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BIBB predicts training place market improvement in 2012
BIBB Data Report of the 2012 Report on Vocational Education and Training published
Modest increase in available training opportunities and newly concluded training contracts while number of applicants falls marginally: that is the assessment of the Federal Institute for Vocational Education and Training (BIBB) for the apprenticeship market in autumn 2012 as compared to the preceding year. "From the point of view of the young people, the trend is encouraging", says BIBB President Friedrich Hubert Esser on the occasion of today's publication of the BIBB Data Report. "Their training opportunities will continue to increase." For companies, however, it will become harder to find the "right" trainee. "I do not consider it justified to speak of a general shortage of applicants at the present time, however." There are still enough applicants, after all. What is problematic, says Esser, is the "perfect fit". "In many industries, occupations and regions there are extreme disparities between demand and supply." The imperative now is to find practical approaches to a solution of that problem. With its data and analyses, the BIBB Data Report supplements the "2012 Report on Vocational Education and Training" of the Federal Ministry of Education and Research (BMBF), adopted today by the Federal Cabinet.
The BIBB assessment for the year 2012 assumes an increase of about 6,400 in the number of training places to a total of 606,000 (+1.0%). With the number of applicants falling at the same time by some 2,100 to about 644,800 (-0.4%), there will presumably be a smaller increase of +0.2% in the number of newly concluded training contracts, to about 571,600. "On the basis of these predictions", said Esser, "there is reason to fear that the number of unfilled training places will continue to increase this year." In 2011, just under 30,000 training places remained unfilled. In a representative survey of companies conducted by the BIBB in the spring of 2011, about 35% of the companies indicated that their training places had not all been filled. Esser appealed to all those in responsible positions in vocational education and training to do whatever they could to reverse that trend.
"The difficulties in finding a perfect fit between the supply of training places and the demand play a major role here. Improvement requires flexibility and commitment on the part of all those involved: Mobility aids", says Esser, "can help give young people confidence in their ability to change regions. They should use the extensive vocational orientation offers, find out about the wide range of training opportunities and consider different training pathways." For the companies it is necessary, Esser says, to be open to all training place applicants, to pursue an offensive marketing strategy and to couple it with attractive general training conditions. "That could include, for example, offering supplementary qualifications or periods of training abroad."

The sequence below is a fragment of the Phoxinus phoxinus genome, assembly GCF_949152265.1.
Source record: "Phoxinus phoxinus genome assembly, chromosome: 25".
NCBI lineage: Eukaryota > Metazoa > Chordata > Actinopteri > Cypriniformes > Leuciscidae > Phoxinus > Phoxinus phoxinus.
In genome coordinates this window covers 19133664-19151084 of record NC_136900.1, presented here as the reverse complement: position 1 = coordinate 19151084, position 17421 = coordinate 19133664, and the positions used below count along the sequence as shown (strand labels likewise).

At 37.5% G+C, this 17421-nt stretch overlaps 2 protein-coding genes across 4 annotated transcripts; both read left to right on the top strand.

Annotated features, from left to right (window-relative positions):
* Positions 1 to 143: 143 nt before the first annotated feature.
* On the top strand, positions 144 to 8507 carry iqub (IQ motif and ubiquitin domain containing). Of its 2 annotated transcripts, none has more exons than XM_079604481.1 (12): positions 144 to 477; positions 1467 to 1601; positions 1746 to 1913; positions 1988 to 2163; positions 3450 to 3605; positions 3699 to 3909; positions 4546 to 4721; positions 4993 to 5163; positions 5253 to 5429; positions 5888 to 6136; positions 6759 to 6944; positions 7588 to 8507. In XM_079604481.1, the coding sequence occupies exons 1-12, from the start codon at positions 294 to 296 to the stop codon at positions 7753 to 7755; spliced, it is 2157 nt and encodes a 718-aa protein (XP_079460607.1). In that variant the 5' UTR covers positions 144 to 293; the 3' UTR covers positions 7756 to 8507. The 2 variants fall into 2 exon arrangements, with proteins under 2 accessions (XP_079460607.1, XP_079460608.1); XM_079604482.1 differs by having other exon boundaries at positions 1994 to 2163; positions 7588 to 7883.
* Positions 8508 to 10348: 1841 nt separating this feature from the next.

The BIBB President was "very pleased" with the decreasing numbers in the transition area. "The figures in the Report on Vocational Education and Training published today by the Federal government show that the companies have recognized the potential of those whose chances in the apprenticeship market were slight a few years ago." However, the demographic trend alone, Esser went on, will not resolve the structural problems in the transition area. Thorough optimisation is required here. "The education chain approach of the Federal government is a correct and important step. However, it must be extended throughout the country and stabilised." Ultimately the support of all the Federal states will be needed as well. Owing to the fundamental importance of the topic, the "transitions from school to training" were also taken up as a core item of content in this year's Data Report, Esser stresses in conclusion.
The Data Report has been published by the BIBB since 2009 and supplements the annual Report on Vocational Education and Training of the Federal government with an indicator-based data section. The more than 400-page standard work provides current data, facts and analyses, underpinned by numerous tables, diagrams and graphs, on initial and continuing vocational education and training trends in Germany.
A pre-publication version can be downloaded free of charge from the BIBB website under www.bibb.de/datenreport. The final version of the 2012 BIBB Data Report is expected to be available online at the end of May and as a print publication in mid-July.
The 2012 "Report on Vocational Education and Training" of the Federal government is available online at www.bmbf.de/de/berufsbildungsbericht.php.
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